Awesome!!! Davies Canyon is one of of the best canyons I’ve done, but really Tuff. It’s actually an open gorge rather than a canyon, but boy is it spectacular! I’d previously written this up in another website which was hacked so hopefully I’ve remembered it correctly. It’s entirely possible that I may have exaggerated certain aspects of the trip ;-) We’d been organising this trip for a while and Stuart had decided to buy a new rope to match his existing rope for the long 50m abseils, what dedication is that? But why did he choose 11mm instead of 9mm? Unlike many other canyons, there really wasn’t much info on the internet on Davies apart from what was available on Tom Brennan’s Ozultimate site, so it was bound to be an exciting adventure.
Day 1: Friday Arvo - Along the Ridge
Davies is long. You’d have to move reasonably quickly to do it in two days and seeing as we’d all well and truly reached our use by date, we decided to head off on Friday arvo and camp on the saddle on the ridge, then drop into Sally Camp Creek the following morning.
So we parked the car at the start of the King Pin firetrail and headed off at around 5:00pm. The first part of the walk along the firetrail is pretty boring, but it soon peters out to pleasant walking along the ridge along a difficult to follow faint trail amongst the Banksias.
We arrived at our designated camping area at around 6:30pm just as it was getting dark. We of course knew that the forecast was for a light drizzle that evening and of course, as soon as we’d picked our camping spot and lit our fire it started drizzling.
It is well known that the IT industry tends to attract all sorts of unusual individuals and that many suffer from Aspergers. Now, I don’t know if Stuart suffers from Aspergers but, does anyone out there know of anyone else who enjoys eating Tripe, never mind bringing the stuff on a canyoning trip? But wait there’s more - Stuart is a also a card carrying member of the Tripe Society. WTF?
We all brought bivi bags with us. I borrowed one from my long time climbing partner Greg. Based on my single night spent in a bivi bag with drizzly rain, I can honestly say that I’d rather gouge my own eyes out with a rusty spoon than sleep in a bivvy bag again.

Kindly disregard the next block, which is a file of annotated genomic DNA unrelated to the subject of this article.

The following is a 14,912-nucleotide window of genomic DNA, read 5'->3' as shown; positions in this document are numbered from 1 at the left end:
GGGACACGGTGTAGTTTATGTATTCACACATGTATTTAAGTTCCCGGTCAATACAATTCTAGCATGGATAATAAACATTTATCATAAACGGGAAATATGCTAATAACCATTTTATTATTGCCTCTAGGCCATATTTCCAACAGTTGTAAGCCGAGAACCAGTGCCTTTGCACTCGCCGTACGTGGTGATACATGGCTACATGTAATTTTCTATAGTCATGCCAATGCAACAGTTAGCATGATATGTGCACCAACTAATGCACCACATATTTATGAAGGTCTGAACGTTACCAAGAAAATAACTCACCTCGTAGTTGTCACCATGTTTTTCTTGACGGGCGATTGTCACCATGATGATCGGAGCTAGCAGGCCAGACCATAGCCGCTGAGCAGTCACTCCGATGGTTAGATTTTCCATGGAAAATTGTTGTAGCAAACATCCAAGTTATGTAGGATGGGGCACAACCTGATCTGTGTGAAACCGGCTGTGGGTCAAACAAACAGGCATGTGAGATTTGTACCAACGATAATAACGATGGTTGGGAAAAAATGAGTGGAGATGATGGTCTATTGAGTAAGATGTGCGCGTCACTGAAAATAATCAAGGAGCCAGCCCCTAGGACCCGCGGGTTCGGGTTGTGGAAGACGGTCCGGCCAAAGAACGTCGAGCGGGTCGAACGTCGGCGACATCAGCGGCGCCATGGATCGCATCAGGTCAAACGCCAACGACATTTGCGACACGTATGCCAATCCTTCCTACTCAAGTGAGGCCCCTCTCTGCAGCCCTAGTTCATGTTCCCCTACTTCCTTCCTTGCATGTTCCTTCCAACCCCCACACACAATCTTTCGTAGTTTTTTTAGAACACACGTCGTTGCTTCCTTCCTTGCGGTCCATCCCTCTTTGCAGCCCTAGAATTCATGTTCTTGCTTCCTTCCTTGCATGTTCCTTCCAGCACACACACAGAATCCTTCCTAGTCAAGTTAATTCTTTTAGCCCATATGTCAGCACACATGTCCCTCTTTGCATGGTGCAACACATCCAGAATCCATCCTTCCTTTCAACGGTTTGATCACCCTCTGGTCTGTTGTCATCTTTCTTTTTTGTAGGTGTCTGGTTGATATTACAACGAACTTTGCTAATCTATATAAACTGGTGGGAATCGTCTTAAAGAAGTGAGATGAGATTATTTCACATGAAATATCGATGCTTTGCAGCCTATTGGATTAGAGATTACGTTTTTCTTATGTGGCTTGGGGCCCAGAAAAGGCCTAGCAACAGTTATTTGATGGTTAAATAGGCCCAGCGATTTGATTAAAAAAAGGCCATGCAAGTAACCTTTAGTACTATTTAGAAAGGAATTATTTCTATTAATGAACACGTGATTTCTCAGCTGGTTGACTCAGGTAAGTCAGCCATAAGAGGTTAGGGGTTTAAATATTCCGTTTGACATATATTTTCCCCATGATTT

Day 2: Davies Canyon
We woke around at 6:30ish, drained the water our of bivvy bags and then settled down for a quick breakfast. It was good to see that Stuart didn’t have Tripe or other weird stuff for breakfast.
I think I may have mentioned that navigation in this part of the world is challenging even with a GPS? We dropped off the saddle at around MGA330417 but in retrospect I think we would have been better off heading up the the little hill at MGA333419 and then following the spur N then NW into Sally Camp Creek. So, even with our GPS we managed to drop off down into Sally Camp Creek too early, which probably added an extra hour to our trip - it didn’t take long to realise that we were off route, but the hill was a steep scree slope so by then heading straight down was pretty much the only option.
We got to Sally Camp Creek at around 08:00 and then spent an hour and half getting to the first exciting 50m abseil at around 09:30. There are a few options for the descent here, including the Pikers Variant, which is to walk down the gully opposite the prow. We off course chose the most exciting and spectacular option which was the 50m abseil off the very narrow prow.
We arrived at the next spectacular 50m abseil at 11:50 - which is only 15-20 minutes downstream of the first abseil. Its so easy to lose track of time when you’re absorbing the wonderful scenery around here. From memory, this abseil can be done as a series of three abseils or one large 50m abseil.